National Finance closed the year with a net profit of RO6.35mn as against RO6.02mn in 2015 representing 5.4 per cent increase and the highest ever in absolute terms in company’s history, says CEO, Robert Pancras in an interview
National Finance is a non-banking finance company with two main streams of business, financing business customers and salaried individuals. In terms of numbers, our earning assets grew 3.16 per cent to reach RO193.3mn as a result of growth in both business and retail lending. Inspite of the current economic environment, our portfolio quality remained strong with a slight increase in our NPA to earning asset ratio to 5.8 per cent (from 5.3 per cent in 2015).
Did the company improve its profitability in 2016?
We closed the year with a net profit of RO6.35 mn as against RO6.02 mn in 2015 representing 5.4 per cent increase and the highest ever in absolute terms in company’s history. Given the prevailing economic scenario, we reckon this is quite a significant achievement.
Has the company undertaken any initiatives to reduce non-performing loans and curtailing disbursements in 2016? How successful were these measures?
We have not curtailed disbursements. However, the business growth has been below the expected level. This is mainly due to reduction in government’s spending resulting in lesser demand for credit and dent in customer confidence especially in the corporate segment due to depressed revenue stream. As regards non-performing loans, we have been managing our collections well which is a key success factor in this business. As mentioned earlier, we have been able to maintain the quality of the portfolio with just a marginal increase in our NPA to earning asset ratio from 5.3 per cent in 2015 to 5.8 per cent in 2016.
What is the company’s outlook for the future?
2017 is certainly going to be a very challenging year for the economy as a whole and FLCs can’t be an exception. The government has taken several initiatives to reduce the dependence on oil and enhance non-oil revenue. There is a greater focus on investment spending and support to non-oil based sectors which we believe will augur well for improving the investment climate and consequently more demand for credit. We also strongly believe that the government’s decision to focus on development of non-oil sectors such as manufacturing, transportation and logistics, tourism, fisheries and mining would present a growing market for financial products.
Retail segment also poses significant challenge as fresh recruitments have slowed down and the private sector’s preference is to consolidate. However, we believe that commitment to our core values of customer service, flexibility and employee development will enable us to capture a fair share of the market.
Are there plans to increase interest rates in 2017 or will it continue to remain at the same level?
The interest rate at which we lend to our customers is intrinsically linked to our borrowing cost from commercial banks. We expect the borrowing rates to go up in the medium term and at the same time expect competition to continue to pressure spreads going forward. The challenge is really to maintain the correct balance between risk and return and avoid the temptation of booking higher risk business.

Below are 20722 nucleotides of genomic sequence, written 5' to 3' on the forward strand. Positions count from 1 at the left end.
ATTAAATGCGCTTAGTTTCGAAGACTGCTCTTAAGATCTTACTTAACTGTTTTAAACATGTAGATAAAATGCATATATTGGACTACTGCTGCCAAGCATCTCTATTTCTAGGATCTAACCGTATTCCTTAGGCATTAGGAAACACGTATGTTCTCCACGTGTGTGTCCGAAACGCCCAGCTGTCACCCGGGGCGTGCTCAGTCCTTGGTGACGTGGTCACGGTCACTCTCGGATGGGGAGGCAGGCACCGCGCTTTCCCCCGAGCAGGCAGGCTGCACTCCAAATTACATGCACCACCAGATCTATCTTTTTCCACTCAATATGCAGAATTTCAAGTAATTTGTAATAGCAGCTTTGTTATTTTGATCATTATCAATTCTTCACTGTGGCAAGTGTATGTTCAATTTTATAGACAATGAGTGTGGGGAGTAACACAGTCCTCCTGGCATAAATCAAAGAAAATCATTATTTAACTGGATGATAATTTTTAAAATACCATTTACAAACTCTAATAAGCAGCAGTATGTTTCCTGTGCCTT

Does the company have plans to expand into new product areas?
We are continuously listening to our customers and customising our products to suit their requirements. We have substantially increased our branch network in the last few years and will continue to invest in our customer facing infrastructure to make it easier for customers to interact with us.
In the business segment, we have been strong financiers of SME customers from the beginning. In the past few years, we have expanded our corporate customer base by adding products like debt factoring, working capital finance and guarantees to our traditional finance lease product. Our retail customers approach us for financing of cars and consumer durables.
How is National Finance coping up with the increased competition in the market?
We believe that commitment to our core values of customer service, flexibility and employee development will enable us to capture a fair share of the growing market. When the customer has unlimited choice, we believe that he will prefer to deal with people that make him comfortable.
What do you think about the performance of non-banking finance industry in the coming years?
The market is evolving with many new competitors, Islamic banks, Islamic windows as well as traditional banks. National Finance and our fellow finance companies have grown in the face of all the alternatives available to customers by providing flexibility and service. Increased competition is compressing spreads and making everybody work harder to maintain their service propositions.
2017 is going to be a very challenging year for reasons well known. Realistically, it is not going to be business as usual and growth will take a hit unless the oil price rebounds and the government succeeds in its efforts to boost revenue from non-oil sector. Nevertheless, non-banking finance industry in Oman which is known for personalised service and customer friendly approach would do well to sustain its growth.